Point-Counterpoint | Coin flips shouldn’t decide high-stakes NFL playoff games


AP Photo/Charlie Riedel

​​Kansas City Chiefs running back Darrel Williams (31) walks off the field with teammate Chris Jones (95) at the end of the AFC championship NFL football game against the Cincinnati Bengals, Sunday, Jan. 30, 2022, in Kansas City, Missouri. The Bengals won 27-24 in overtime.

By Richie Smiechowski, Senior Staff Writer

This column is part of a point-counterpoint series. To read the opposing side, click here.

When the Chiefs won the coin toss to decide possession in overtime against the Bengals in Sunday’s AFC Championship Game, most people thought the game was over. The home crowd erupted as Kansas City elected to take the ball first and commentator Tony Romo made a telling observation about what the world was expecting to happen.

“Why does everyone just assume that Mahomes has already scored here, wow,” Romo said with a laugh.

It was true though, apart from the immediate crowd outburst, social media reacted in a similar fashion, assuming the game was all but over due to the structure of the NFL’s overtime rules.

Like the beginning of the game, overtime possession is initially decided by a coin flip. The rules state that each team will have an opportunity to possess the ball and score, unless there is a touchdown scored on the first drive. The contingency of the game ending with a first drive touchdown is the one that draws controversy. Due to this stipulation, it is unheard of for a team to defer possession at the beginning of the overtime period.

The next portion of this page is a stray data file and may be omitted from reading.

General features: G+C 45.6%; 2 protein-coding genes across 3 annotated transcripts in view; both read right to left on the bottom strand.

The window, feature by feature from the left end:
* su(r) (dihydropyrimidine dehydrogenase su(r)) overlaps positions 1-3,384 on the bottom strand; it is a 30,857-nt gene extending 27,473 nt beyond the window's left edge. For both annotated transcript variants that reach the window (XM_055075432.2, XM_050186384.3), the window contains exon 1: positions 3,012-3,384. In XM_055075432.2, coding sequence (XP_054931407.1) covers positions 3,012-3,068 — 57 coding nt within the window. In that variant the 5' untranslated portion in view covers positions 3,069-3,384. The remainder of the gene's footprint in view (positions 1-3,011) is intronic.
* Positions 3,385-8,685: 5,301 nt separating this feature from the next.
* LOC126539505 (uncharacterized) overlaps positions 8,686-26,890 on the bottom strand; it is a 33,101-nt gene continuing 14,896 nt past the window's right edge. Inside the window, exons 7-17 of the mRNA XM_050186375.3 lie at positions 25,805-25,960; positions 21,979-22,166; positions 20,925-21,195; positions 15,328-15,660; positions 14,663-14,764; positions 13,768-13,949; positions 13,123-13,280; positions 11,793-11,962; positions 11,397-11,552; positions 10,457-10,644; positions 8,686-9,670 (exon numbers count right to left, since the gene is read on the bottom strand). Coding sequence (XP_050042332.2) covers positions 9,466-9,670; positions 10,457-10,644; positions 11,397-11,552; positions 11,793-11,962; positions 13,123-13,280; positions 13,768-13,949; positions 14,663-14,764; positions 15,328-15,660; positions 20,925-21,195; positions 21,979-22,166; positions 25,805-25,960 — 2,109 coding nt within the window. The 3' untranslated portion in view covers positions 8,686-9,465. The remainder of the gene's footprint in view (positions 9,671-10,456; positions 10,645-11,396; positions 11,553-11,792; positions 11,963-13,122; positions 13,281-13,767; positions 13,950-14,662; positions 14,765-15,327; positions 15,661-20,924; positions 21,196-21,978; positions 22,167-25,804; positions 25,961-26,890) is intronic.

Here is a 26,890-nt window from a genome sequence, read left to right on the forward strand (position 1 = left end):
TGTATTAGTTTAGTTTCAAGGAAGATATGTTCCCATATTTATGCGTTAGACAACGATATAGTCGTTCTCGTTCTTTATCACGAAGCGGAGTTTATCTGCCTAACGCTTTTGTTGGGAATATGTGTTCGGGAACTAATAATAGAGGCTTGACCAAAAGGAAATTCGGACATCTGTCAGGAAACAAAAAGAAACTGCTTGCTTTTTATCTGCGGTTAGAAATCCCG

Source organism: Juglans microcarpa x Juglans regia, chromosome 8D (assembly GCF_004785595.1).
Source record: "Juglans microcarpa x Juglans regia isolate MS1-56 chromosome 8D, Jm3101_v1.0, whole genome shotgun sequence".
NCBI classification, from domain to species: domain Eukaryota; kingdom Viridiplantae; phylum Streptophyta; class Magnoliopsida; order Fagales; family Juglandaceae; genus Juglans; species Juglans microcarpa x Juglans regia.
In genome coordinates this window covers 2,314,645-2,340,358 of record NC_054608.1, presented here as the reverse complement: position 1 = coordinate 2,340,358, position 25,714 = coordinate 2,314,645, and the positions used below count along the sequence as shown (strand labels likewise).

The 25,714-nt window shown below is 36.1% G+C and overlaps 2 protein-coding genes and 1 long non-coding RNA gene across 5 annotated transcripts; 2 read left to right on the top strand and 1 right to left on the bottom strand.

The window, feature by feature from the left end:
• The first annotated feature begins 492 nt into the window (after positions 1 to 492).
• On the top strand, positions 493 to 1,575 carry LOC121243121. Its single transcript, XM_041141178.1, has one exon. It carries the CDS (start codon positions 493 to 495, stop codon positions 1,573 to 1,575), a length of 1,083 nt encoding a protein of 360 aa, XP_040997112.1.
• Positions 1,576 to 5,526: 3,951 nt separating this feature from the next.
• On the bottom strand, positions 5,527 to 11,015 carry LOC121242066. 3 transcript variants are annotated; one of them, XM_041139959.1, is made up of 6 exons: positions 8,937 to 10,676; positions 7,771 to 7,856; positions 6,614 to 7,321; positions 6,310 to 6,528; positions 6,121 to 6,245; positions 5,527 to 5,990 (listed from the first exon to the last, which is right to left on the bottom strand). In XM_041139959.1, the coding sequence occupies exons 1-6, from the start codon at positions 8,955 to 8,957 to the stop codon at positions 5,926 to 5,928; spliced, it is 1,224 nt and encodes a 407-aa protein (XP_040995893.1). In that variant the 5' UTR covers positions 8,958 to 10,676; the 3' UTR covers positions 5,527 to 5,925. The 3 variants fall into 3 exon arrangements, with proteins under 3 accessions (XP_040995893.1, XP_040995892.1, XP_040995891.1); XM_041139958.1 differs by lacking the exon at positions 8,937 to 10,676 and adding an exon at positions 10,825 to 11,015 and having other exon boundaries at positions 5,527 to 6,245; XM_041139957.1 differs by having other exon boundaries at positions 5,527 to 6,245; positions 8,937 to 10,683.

In the regular season, teams that win the coin toss come out on top 52.8% of the time, which is a fair outcome percentage. It’s in the postseason where the advantage becomes clear, with the team that wins the coin toss sealing the victory ten of the last 12 times playoff games go to overtime — a much more skewed margin.

Perhaps the most controversial instance of the first possession rule impacting the outcome of a game that occurred just last weekend when the Chiefs outlasted the Bills 42-36 in overtime.

In that game, the Chiefs won the overtime coin toss and promptly marched down the field to score a touchdown, leaving fans to wonder what would have happened if the script was flipped. Would the Bills have done the same thing if they won the coin toss? In such a high-stakes, offensive minded contest, fans felt let down that they didn’t get to see the Bills even have a chance to win the game.

It felt as though the game’s result was left to chance — decided on the outcome of a coin flip.

The overwhelming argument in favor of keeping the overtime rules is that defense is part of the game, so it’s only natural that the team that loses the coin flip needs to make a defensive stop.

It’s a fair argument, but why does only one team need to be in a position to make the stop? Both teams should be put in a position where they need to show up on both sides of the ball, just as they had been the entire game.

For the sake of argument, imagine the first-possession touchdown stipulation is removed from the overtime rules. Now, once again, teams would need a strategy going into the coin flip. Teams could defer the kick and rely on their defense to make a stop, setting up a game winning drive once their offense takes the field. Or they could elect to receive and try to score on the first drive to put pressure on the opposing offense.

The first drive stipulation puts far too much emphasis on winning the coin flip. Get rid of the rule, and overtime will not only become more exciting, but more equitable in the process.

It’s a shame fans didn’t get to see Bills quarterback Josh Allen and Chiefs quarterback Patrick Mahomes II each get a chance to lead their offense in overtime. Maybe they’ll get to see it with a much needed rule change next season.